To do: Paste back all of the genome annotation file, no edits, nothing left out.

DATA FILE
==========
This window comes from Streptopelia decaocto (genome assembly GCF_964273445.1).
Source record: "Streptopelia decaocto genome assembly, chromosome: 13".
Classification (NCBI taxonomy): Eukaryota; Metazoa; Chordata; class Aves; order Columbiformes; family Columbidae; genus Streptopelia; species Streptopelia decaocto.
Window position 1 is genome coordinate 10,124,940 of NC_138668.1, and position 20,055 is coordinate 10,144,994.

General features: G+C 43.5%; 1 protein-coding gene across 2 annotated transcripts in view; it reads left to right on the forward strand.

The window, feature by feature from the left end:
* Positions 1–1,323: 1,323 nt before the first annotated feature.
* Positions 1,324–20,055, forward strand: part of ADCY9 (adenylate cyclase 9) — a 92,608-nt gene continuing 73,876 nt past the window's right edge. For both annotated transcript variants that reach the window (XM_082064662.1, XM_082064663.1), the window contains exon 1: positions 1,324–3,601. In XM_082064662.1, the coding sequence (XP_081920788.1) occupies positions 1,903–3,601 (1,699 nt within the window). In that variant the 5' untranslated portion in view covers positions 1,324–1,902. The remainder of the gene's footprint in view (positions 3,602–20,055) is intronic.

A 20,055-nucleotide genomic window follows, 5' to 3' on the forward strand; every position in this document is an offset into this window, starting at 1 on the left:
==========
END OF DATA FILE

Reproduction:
This window comes from Streptopelia decaocto (genome assembly GCF_964273445.1).
Source record: "Streptopelia decaocto genome assembly, chromosome: 13".
Classification (NCBI taxonomy): Eukaryota; Metazoa; Chordata; class Aves; order Columbiformes; family Columbidae; genus Streptopelia; species Streptopelia decaocto.
Window position 1 is genome coordinate 10,124,940 of NC_138668.1, and position 20,055 is coordinate 10,144,994.

General features: G+C 43.5%; 1 protein-coding gene across 2 annotated transcripts in view; it reads left to right on the forward strand.

The window, feature by feature from the left end:
* Positions 1–1,323: 1,323 nt before the first annotated feature.
* Positions 1,324–20,055, forward strand: part of ADCY9 (adenylate cyclase 9) — a 92,608-nt gene continuing 73,876 nt past the window's right edge. For both annotated transcript variants that reach the window (XM_082064662.1, XM_082064663.1), the window contains exon 1: positions 1,324–3,601. In XM_082064662.1, the coding sequence (XP_081920788.1) occupies positions 1,903–3,601 (1,699 nt within the window). In that variant the 5' untranslated portion in view covers positions 1,324–1,902. The remainder of the gene's footprint in view (positions 3,602–20,055) is intronic.

A 20,055-nucleotide genomic window follows, 5' to 3' on the forward strand; every position in this document is an offset into this window, starting at 1 on the left: